Attendance strong as fair wraps up

What recession? After leading its 2008 attendance figures for three days straight, Westerner Days saw a bit of a drop on Saturday, but still looked mighty good by late Sunday afternoon, says fair manager John Harms.

A member of the African Acrobats limbos under a flaming pole during a performance on the Olymel Stage at the Enmax Centruim during the last day of Westerner Days

What recession?

After leading its 2008 attendance figures for three days straight, Westerner Days saw a bit of a drop on Saturday, but still looked mighty good by late Sunday afternoon, says fair manager John Harms.

By 5 p.m. on Sunday, the 2009 version of Westerner Days was looking strong, but not strong enough to beat last year’s record attendance of 90,757 people.

Saturday’s cumulative numbers had lagged, reaching 73,819 people compared to 74,547 last year.

There were two reasons the fair didn’t do as well this Saturday as it did on the same day last year, said Harms.

First off, 2008’s Sawyer Brown show drew a huge crowd of 3,700, compared to the 1,600 to 1,800 who attended Aaron Pritchard for this year’s Saturday evening concert, he said.

Secondly, blazing hot weather on Saturday sent a large number of people seeking cooler ways to spend their day.

Among those who did attend, a few collapsed in the heat. Large numbers of fairgoers, adults and children alike, took advantage of the misting machine erected near the midway to give them a quick cool-down as needed.

Harms said on of the best moves Westerner Days made this year was to create a large family area by moving the Kiddie’s Corral to the Harvest Centre, right across the road from the children’s rides.

Alongside the play area, the fair committee created a new family barbecue centre. Smoking was banned from that area of the grounds.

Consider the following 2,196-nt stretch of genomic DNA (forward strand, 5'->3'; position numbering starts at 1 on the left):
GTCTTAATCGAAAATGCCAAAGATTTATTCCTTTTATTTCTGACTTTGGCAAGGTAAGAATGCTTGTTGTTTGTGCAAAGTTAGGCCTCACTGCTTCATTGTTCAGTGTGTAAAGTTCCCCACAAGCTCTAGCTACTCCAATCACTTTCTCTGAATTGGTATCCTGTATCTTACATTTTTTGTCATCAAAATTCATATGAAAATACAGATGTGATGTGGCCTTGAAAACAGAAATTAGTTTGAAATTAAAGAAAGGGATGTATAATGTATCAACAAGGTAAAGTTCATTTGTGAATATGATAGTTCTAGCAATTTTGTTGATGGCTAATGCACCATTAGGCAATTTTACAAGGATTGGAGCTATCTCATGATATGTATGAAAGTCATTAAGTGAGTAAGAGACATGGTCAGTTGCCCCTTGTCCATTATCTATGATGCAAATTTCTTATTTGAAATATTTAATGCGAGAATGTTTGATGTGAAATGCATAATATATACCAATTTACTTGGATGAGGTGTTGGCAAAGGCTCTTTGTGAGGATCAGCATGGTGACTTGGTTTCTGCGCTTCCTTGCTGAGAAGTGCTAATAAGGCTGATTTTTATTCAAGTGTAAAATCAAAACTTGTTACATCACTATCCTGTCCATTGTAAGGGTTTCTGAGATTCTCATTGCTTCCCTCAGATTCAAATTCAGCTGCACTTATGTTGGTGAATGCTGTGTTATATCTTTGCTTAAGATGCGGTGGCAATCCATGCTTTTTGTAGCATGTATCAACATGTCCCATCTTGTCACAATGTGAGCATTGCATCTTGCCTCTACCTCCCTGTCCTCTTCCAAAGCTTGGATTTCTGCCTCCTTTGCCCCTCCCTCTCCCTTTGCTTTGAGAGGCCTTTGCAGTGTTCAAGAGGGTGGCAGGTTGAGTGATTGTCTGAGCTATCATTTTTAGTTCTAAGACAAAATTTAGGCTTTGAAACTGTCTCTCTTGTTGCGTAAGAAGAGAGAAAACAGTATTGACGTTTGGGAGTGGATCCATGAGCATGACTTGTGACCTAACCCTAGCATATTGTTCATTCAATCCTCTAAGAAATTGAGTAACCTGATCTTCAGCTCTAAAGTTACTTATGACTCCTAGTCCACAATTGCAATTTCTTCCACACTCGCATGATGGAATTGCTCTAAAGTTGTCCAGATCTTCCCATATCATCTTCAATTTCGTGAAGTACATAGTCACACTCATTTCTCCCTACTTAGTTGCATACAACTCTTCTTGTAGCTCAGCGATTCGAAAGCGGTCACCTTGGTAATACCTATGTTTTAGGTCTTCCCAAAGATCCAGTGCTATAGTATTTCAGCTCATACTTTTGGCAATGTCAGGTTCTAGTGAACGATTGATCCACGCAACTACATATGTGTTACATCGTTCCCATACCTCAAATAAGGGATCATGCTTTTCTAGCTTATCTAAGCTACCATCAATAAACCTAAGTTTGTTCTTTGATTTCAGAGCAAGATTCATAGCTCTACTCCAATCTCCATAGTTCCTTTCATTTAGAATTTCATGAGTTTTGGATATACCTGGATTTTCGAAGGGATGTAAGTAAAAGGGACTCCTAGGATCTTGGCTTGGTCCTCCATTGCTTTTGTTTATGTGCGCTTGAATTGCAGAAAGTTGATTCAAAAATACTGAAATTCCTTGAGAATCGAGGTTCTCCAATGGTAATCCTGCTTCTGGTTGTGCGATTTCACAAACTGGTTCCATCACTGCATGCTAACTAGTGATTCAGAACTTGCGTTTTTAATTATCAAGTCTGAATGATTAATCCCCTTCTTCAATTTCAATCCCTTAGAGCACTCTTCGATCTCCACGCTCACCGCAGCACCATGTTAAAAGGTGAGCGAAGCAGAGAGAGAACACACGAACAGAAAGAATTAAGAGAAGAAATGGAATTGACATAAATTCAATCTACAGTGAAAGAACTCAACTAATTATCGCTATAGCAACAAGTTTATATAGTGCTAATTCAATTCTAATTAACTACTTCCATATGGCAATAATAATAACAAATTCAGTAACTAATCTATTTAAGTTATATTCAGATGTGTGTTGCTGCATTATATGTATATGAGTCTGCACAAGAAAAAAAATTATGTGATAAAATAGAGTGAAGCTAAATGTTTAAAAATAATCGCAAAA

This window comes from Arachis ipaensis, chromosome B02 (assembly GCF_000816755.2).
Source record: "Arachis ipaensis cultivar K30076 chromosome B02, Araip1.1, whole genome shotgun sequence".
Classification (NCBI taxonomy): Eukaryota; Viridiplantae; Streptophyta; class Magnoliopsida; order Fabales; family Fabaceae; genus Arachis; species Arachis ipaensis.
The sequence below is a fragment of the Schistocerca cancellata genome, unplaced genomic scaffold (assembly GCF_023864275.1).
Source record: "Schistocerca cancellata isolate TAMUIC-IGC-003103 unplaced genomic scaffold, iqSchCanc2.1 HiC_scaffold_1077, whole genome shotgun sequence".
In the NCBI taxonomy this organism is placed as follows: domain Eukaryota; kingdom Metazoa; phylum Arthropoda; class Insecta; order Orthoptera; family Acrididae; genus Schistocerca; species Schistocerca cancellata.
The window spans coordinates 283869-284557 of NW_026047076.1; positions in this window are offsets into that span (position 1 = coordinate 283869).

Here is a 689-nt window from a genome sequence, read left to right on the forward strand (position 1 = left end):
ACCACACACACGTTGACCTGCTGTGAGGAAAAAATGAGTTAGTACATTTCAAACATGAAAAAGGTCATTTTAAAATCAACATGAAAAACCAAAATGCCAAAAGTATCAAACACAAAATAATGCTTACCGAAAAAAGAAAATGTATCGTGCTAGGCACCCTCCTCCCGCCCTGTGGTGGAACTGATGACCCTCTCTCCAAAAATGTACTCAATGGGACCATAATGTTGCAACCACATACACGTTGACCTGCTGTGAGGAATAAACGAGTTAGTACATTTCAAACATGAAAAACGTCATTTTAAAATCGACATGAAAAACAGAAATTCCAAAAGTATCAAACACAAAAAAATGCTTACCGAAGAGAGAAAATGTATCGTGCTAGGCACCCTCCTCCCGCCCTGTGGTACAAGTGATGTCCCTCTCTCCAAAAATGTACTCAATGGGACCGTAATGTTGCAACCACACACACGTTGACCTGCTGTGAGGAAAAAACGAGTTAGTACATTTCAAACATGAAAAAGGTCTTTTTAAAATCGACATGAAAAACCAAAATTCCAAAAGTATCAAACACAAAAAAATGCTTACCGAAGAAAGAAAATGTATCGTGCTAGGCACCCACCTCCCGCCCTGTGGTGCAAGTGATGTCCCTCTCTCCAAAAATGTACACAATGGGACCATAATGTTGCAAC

As with past fairs, the Westerner’s easy access, good parking and lower prices continue to draw families from as far away as Edmonton and Calgary, said Harms.

He was contacted by one Red Deer woman who said a friend from the southeast area of Calgary found getting into Westerner Days to be quicker, cheaper and easier than the Calgary Stampede.

Red Deer mother Rachel Coomber, who brought two small children to the fair, said she wouldn’t dream of taking them to the bigger fairs, which she feels are too crowded, too expensive and not as safe.

“This is the place to be, for sure,” said Coomber.

Stacey Blueberry of Innisfail also said she felt safer and more comfortable bring her three small children to Westerner Days.

Harms had a surprise for the bigger kids as well.

After a six-year absence, the Zipper returned to as the premier thrill ride on this year’s midway. Lineups for the Zipper started shortly after the gates opened for the days and stayed that way throughout the duration of the fair.

Sheila Wetherelt and her brother Jerry, waiting in line for their turn to climb into one of the Zipper’s two-person cages, both said they were thrilled to see its return.

“My dad took me on it when it was like, eight, and I’ve been hooked ever since,” said Sheila Wetherelt.

Based on a study of last year’s event, Westerner officials say this year’s fair was expected to generate $7.3 million in gross economic impact for the Red Deer Area.

That includes $5 million in spending by people from outside the immediate area who come to Red Deer to attend or work the fair, Westerner Park president Wendy Barnes said in a prepared statement.

The $5 million in non-local spending includes $3 million spent at the event, $660,000 on off-site retail, $300,000 on automotive costs and $455,000 on meals and accommodations.

Westerner Park staff will spend their next two weeks wrapping up the fair while shifting offices and equipment into their new administration building, located immediately north of the Centrium, said Harms.

Westerner Park has tried without success to give away its existing office building, which will likely be demolished, he said.

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